The Torch explores gender and religion in the Jewish community. Named for Deborah the Prophetess, "the woman of torches," the blog highlights the passion and fiery leadership of Jewish feminists, while evoking the powerful image of feminists "passing the torch" to a new generation. Disclaimer: All posts are contributed by third party authors. JOFA does not assume responsibility for the facts and opinions presented in them.
The agunah problem has not gone away. Every so often it rears its ugly head and we witness yet another horrifying display of cruelty on the part of a seemingly religious man who refuses to give his wife a get – a Jewish writ of divorce. The victim of get-refusal, the modern day agunah, may be civilly divorced but she is chained to a man who is controlling her life — as he is her husband according to Jewish law. Through the abuse of Jewish law the get-refuser abuses his former wife, their joint children and the potential of bringing future Jewish children into the world.
In this era of human rights and personal autonomy, Orthodox Jews no longer turn to their rabbis to ask them about a principle of common sense: if a marriage is over, each spouse should be freed in order to rebuild a life. There may be no need to ask the rabbi about that clear value, but there is a need for a rabbi’s intervention when a spouse is disdainful of it.
Unfortunately, for a growing number of victims of get-refusal and Jewish society at large, rabbis’ intervention has many times proven to be ineffectual, more so in the Diaspora than in Israel. There are two manners in which to dissolve a marriage – divorce or annulment of the sanctification bonds (kiddushin). In a Jewish divorce, as opposed to a civil divorce, the marriage is ended when both spouses agree to do so. The ability to change their personal status from married to “remarriageable” lies literally in their own hands. The man must willingly drop the writ of divorce from his hand into the woman’s open hands. The Rabbinical Court does not have the power to decree they are divorced. In fact, in the Diaspora the rabbis have no legal jurisdiction over the couple and cannot even haul a recalcitrant husband into the court. This is as opposed to the Israeli Rabbinical Courts which not only have legal jurisdiction over personal status, but have the power to levy sanctions against a recalcitrant husband or wife – although they too do not have the authority to dissolve the marriage through a divorce decree.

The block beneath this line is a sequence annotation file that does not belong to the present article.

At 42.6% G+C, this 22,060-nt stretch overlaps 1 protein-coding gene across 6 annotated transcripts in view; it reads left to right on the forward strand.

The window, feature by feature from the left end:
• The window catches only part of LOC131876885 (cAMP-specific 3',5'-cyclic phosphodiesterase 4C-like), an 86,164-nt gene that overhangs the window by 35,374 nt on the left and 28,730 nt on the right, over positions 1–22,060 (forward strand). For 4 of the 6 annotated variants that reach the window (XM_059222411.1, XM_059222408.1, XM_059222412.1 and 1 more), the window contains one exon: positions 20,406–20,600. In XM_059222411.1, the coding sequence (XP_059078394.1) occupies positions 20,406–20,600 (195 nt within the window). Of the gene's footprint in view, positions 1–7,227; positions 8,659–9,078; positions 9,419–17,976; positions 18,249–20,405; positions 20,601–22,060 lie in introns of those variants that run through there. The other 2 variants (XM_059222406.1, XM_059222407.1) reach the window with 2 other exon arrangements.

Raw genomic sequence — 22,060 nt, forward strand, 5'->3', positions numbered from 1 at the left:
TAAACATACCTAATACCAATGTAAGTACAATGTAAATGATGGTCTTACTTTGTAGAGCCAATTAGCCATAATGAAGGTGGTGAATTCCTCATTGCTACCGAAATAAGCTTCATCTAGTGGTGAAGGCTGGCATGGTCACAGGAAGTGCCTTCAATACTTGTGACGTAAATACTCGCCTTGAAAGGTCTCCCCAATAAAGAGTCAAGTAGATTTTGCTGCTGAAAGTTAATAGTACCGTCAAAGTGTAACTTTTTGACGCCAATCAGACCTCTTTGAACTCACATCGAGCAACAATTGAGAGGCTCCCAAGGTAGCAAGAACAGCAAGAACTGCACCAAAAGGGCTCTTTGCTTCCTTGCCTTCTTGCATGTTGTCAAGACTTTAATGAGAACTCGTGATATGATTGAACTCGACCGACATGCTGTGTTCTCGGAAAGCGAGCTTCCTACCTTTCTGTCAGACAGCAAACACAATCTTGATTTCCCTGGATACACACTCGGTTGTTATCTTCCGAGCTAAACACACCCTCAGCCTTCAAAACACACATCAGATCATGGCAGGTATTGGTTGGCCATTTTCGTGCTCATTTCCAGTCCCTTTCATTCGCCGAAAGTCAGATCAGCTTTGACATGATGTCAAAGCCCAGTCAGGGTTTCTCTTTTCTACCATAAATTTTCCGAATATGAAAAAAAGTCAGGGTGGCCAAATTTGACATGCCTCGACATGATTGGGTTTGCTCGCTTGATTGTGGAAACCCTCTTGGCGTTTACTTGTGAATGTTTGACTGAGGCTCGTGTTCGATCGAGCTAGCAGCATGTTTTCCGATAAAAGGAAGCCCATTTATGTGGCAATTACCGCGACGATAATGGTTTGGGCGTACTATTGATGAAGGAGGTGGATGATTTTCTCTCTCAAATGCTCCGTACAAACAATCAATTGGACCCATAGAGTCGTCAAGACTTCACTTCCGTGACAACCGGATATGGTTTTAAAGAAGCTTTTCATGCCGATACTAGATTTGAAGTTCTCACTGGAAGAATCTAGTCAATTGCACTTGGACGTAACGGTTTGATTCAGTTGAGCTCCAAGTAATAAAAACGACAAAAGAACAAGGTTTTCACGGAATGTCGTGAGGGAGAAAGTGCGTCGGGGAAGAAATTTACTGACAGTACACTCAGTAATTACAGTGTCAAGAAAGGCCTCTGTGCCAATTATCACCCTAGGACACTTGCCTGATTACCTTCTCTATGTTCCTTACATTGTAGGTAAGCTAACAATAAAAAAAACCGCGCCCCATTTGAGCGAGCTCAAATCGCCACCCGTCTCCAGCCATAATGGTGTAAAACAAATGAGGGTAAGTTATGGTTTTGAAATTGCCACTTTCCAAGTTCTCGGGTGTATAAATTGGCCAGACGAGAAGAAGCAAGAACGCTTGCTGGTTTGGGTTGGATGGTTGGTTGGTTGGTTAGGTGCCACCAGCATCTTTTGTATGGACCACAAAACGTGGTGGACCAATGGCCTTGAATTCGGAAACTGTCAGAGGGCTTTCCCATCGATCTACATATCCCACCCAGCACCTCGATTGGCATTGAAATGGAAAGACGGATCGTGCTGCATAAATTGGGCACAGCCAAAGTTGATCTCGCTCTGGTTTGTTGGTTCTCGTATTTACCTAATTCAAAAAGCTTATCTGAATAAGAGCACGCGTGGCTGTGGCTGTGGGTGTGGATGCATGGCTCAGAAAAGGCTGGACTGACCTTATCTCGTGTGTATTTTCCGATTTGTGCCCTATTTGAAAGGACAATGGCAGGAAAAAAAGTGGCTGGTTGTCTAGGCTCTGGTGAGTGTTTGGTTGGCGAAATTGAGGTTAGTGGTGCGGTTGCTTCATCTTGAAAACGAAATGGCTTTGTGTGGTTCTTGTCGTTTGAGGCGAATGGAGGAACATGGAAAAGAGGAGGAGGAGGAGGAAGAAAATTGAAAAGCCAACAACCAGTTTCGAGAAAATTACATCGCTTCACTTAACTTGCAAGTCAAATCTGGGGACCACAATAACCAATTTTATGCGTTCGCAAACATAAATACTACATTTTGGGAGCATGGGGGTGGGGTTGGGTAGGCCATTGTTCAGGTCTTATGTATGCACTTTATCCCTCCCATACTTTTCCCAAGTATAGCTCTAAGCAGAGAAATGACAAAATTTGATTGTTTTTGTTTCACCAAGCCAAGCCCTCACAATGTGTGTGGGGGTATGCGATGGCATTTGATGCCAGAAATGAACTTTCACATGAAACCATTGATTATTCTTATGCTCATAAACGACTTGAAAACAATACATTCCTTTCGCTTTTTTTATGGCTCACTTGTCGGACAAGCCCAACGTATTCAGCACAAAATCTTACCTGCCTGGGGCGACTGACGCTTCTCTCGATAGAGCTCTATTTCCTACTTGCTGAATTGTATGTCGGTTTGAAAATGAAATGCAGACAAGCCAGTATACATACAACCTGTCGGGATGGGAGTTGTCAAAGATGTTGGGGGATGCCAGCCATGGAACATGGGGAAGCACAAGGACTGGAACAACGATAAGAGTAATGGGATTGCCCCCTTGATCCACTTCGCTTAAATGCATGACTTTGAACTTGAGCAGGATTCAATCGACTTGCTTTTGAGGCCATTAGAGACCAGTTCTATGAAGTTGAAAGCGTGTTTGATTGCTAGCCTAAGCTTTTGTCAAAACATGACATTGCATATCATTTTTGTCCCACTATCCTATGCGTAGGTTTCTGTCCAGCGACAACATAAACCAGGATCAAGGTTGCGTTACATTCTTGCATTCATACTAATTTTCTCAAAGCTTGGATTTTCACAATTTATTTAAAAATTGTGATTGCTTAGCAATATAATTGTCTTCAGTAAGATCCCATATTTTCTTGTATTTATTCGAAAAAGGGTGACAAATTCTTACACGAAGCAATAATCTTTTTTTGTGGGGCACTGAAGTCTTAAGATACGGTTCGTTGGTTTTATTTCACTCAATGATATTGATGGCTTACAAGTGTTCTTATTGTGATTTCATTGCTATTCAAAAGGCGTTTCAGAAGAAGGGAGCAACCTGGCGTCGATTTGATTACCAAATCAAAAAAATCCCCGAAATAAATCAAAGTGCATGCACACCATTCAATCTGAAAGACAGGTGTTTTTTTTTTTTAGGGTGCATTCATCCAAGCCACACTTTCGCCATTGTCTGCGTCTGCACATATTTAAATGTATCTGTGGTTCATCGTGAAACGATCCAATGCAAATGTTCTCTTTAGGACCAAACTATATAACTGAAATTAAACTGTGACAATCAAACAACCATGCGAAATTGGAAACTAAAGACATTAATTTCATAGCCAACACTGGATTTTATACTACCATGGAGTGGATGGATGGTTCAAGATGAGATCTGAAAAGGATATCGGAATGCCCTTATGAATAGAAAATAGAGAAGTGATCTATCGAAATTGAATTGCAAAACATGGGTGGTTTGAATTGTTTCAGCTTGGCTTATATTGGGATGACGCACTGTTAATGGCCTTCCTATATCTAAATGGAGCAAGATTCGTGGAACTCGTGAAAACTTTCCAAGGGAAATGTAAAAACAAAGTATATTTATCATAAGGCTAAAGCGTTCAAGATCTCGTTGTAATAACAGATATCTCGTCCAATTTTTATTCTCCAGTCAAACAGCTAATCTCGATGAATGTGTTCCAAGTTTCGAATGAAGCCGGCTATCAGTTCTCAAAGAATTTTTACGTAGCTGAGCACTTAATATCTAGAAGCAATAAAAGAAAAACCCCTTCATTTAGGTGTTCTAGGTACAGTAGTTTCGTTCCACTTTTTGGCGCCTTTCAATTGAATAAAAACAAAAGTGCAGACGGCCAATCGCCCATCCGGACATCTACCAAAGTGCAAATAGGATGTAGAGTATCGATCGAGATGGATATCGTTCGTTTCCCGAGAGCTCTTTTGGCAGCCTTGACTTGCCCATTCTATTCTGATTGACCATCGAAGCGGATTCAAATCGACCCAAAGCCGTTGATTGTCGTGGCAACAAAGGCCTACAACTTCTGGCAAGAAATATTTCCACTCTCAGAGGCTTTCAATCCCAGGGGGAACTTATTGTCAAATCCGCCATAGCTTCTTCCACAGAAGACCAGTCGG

In the second type of dissolution of a marriage, namely annulment, the power actually lies in the hands of the Rabbinical Court. If the rabbis find cause in accordance with Jewish law to annul a marriage, they can rule accordingly even in the face of protestations of a recalcitrant husband. However, the laws governing annulment are so numerous and complex, with multiple disputes, that one could probably count on the fingers of one’s hands the number of rabbis today that are willing to render such a decision. As the rabbinic establishment says – one needs very broad shoulders to carry such an opinion.
In coping with the agunah problem there have been instances of laypeople and rabbis taking matters into their own hands. Several decades ago the Rabbinical Council of America (RCA) developed the halakhic prenuptial agreement for the prevention of get-refusal. The prenup continues to be promoted by the arm of the RCA – the Beth Din of America. This has proven to be a strong, effective preventative solution. The hands that sign a halakhic prenup protect a woman from get-abuse.
In cases where there is no preventative solution in place, the International Beth Din (IBD) in New York has taken upon itself the challenge of developing deep halakhic methods of annulment of the marriage in a hopeless situation. The number of hands that are raised in support of the IBD’s halakhic methodology will determine the endorsement of its rulings.
In parallel, laypeople who understand the responsibility handed to them by virtue of parenthood, make sure that their marrying children sign a prenuptial agreement for the prevention of get-refusal. Recently, communities have demonstrated support for the requiring of marrying couples to sign – by holding postnuptial signing events. The hand that signs a postnuptial agreement is a hand that lays down a family and communal minhag – binding custom: every couple must sign a halakhic prenup.
In outrageous cases of get-refusal, the agunah herself or members of her community have taken matters into their own hands with or without rabbinic sanction, utilizing the tools of the internet, the press and social media to employ “shaming” of the recalcitrant husband. Others have pulled their hands away from business dealings with a get-refuser.
What other creative ideas can be developed within Jewish law to solve instances of get-refusal and the agunah problem in general? I leave it in your hands.